Learn the Thai Alphabet in One Hour

Photo by Dada Clone Fly

Learning a language in a non-Roman script should be on everyone's bucket list. (Please disregard this statement if your own native language is in a non-Roman script.) It seems to me that people who haven't done this tend to see non-Roman scripts the way a non-swimmer looks at water—as a murky, alien environment with who-knows-what lurking beneath the surface. Take the plunge, though, and you may come to see every new script as a playground waiting to be explored.

I haven't "officially" started to study Thai as yet—it's still on my "someday" list. But I've noticed that students of Thai frequently complain about the time required to learn the alphabet. A particular stumbling block seems to be remembering the tone class for each consonant. See, Thai is a tonal language (like Chinese). The writing of a word makes the tone explicit (which is a good thing), by assigning one of three tone classes (high, mid, or low) to every consonant. Thus it happens that Thai may have a multiplicity of symbols roughly corresponding to a single English consonant—for example, T.

Another issue is that, even aside from tone, Thai makes some meaningful distinctions between consonants that English doesn't. Wikipedia puts it well: "Where English has only a distinction between the voiced, unaspirated /b/ and the unvoiced, aspirated /pʰ/, Thai distinguishes a third sound that is neither voiced nor aspirated, which occurs in English only as an allophone of /p/, approximately the sound of the p in 'spin'." "Aspirated" means followed by a strong puff of breath; "unaspirated" therefore means not so. Remember that remark about 'spin'—it will be significant later.

Thai consonants have interesting vivid Thai names. For example,  is called cho chang 'elephant.' This is excellent from the standpoint of cognitive efficiency. But it helps if one already understands the names, which doesn't apply to most foreign students (like me). I decided, as the first step in learning the Thai alphabet, to make up my own English names for each letter. The name for each letter shall be readily visualizable and shall encode the pronunciation, including the tone class.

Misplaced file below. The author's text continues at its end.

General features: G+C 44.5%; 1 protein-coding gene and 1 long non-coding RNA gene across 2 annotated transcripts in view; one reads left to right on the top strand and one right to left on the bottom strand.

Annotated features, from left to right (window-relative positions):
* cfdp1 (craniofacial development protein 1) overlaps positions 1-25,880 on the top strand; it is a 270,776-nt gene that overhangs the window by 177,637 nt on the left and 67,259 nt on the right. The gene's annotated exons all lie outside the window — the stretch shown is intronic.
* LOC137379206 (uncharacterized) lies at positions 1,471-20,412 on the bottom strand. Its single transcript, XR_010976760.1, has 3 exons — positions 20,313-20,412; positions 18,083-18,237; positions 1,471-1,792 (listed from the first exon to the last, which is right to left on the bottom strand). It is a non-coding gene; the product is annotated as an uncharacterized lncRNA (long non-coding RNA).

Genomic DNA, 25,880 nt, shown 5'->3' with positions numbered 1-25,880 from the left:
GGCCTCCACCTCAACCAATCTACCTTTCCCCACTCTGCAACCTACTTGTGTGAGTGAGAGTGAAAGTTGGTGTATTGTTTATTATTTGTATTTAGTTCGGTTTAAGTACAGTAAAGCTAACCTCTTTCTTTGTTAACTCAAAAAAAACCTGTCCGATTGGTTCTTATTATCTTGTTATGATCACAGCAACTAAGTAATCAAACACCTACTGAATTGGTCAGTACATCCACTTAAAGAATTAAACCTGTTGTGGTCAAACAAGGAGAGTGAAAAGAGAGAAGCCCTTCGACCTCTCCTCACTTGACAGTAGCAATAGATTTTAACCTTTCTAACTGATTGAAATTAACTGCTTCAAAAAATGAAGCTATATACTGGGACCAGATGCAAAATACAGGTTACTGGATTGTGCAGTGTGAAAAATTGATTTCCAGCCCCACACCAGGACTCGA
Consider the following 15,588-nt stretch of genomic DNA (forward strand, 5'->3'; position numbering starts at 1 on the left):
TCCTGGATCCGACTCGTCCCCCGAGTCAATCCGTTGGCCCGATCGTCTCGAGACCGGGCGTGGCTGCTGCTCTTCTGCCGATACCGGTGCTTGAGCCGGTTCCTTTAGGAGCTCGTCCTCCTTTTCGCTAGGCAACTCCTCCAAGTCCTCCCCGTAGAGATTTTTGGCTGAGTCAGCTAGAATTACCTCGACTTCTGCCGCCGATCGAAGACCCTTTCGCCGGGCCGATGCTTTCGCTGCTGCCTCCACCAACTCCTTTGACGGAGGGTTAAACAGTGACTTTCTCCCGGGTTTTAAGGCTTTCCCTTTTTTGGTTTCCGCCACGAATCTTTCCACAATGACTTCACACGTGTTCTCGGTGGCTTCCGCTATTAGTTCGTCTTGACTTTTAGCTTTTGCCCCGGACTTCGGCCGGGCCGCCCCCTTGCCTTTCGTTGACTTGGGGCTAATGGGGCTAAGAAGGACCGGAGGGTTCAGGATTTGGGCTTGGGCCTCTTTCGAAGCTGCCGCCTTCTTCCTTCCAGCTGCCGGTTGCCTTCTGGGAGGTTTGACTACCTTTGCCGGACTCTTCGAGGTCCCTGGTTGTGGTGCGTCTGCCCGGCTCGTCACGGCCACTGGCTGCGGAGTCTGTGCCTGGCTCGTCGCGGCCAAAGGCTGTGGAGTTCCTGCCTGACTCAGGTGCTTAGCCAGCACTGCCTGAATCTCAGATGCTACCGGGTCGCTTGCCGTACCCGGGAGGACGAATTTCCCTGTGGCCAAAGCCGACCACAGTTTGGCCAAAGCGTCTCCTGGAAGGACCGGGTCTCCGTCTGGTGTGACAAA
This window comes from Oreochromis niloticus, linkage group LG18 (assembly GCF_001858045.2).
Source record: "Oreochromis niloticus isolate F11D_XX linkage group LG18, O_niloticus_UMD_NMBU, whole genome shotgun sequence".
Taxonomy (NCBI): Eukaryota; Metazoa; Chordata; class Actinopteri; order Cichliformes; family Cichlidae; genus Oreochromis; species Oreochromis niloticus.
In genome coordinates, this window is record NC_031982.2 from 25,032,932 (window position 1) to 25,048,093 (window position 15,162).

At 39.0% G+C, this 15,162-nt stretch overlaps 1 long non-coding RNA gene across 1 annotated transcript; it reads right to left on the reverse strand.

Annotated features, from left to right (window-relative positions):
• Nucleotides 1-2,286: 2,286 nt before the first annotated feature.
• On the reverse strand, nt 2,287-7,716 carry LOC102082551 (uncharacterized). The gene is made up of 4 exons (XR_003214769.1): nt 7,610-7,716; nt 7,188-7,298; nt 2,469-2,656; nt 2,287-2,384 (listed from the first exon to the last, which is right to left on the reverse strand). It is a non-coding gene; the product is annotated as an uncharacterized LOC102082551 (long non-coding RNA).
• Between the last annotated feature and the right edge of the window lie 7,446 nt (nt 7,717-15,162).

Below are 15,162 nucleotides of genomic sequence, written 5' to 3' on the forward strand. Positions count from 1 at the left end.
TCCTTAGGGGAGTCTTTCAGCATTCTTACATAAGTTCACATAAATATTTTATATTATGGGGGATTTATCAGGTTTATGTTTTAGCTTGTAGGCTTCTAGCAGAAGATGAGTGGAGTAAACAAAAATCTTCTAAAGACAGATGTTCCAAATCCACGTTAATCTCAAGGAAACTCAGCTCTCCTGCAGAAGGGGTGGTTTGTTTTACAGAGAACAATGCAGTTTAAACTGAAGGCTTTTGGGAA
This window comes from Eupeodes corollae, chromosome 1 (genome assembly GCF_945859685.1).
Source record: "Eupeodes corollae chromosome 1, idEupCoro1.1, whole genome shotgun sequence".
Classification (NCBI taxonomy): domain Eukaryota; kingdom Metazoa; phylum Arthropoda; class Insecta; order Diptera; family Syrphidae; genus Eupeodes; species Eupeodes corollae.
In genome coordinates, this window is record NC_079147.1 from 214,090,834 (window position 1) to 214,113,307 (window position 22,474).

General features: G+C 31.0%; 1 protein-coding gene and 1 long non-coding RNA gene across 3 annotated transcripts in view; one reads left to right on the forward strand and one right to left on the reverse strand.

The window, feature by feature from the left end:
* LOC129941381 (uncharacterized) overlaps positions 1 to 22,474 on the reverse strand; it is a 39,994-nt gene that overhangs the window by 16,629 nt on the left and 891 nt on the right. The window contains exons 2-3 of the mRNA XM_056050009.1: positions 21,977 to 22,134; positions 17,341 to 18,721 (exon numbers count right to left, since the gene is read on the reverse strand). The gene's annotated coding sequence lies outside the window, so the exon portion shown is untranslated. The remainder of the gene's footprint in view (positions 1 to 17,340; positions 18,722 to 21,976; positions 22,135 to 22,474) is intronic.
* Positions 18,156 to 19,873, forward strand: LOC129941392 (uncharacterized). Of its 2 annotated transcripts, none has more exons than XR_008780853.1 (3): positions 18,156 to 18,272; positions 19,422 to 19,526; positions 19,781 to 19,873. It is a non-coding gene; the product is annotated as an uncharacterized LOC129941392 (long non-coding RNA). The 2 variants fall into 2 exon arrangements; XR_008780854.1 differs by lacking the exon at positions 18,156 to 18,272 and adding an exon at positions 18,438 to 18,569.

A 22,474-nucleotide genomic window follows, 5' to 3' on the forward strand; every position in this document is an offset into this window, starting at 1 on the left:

(A caveat on what follows: don't take this as a general guide to Thai pronunciation, which I'm not qualified to explain anyway. For example, some consonants have altered [but predictable] pronunciation at the end of a syllable. Other complexities may pertain. This system is for the first pass of fixing the letters in the mind. Get a real Thai textbook for the rest.)

In this post I give the system (and the names) for the Thai consonants. Vowels will follow in the next post. There are seven rules covering the consonants. Most of them are based on common sense. Only Rules II and III are really non-obvious (and thus embody the creative aspects of the system), but both II and III are nevertheless simple and easily committed to memory.

The first few letters illustrate the basic principles:
All of the foregoing sound more like K than anything else in English but have three distinct values in Thai. Rules of the system are:

I. The first letter of the name indicates the sound of the consonant, with exceptions as noted in Rules III and IV below. Thus Kidney, King, and Kowtow are all pronounced like 'K'. (So, too, is Skate, as explained by Rule III.)

II. The first vowel of the word indicates the tone class: 'a' indicates 'mid' class, 'i' or 'e' indicate 'high' class, and 'o' or 'u' indicate 'low' class. Thus Skate is mid-class, Kidney and King are high-class, and Kowtow is low-class.

III. If the name starts with 'S' followed by 'k', 't', or 'p', the sound is an unaspirated version of the consonant following the 'S'. Thus Skate is pronounced as an unaspirated 'k'.

(As was mentioned above with regard to the word 'spin', Rule III reflects English phonology, but that's not really critical. Just remember that preceding 's' indicates lack of aspiration.) So Kidney and King are both aspirated high-class 'K', Kowtow is aspirated low-class 'K', but Skate is unaspirated mid-class 'K'.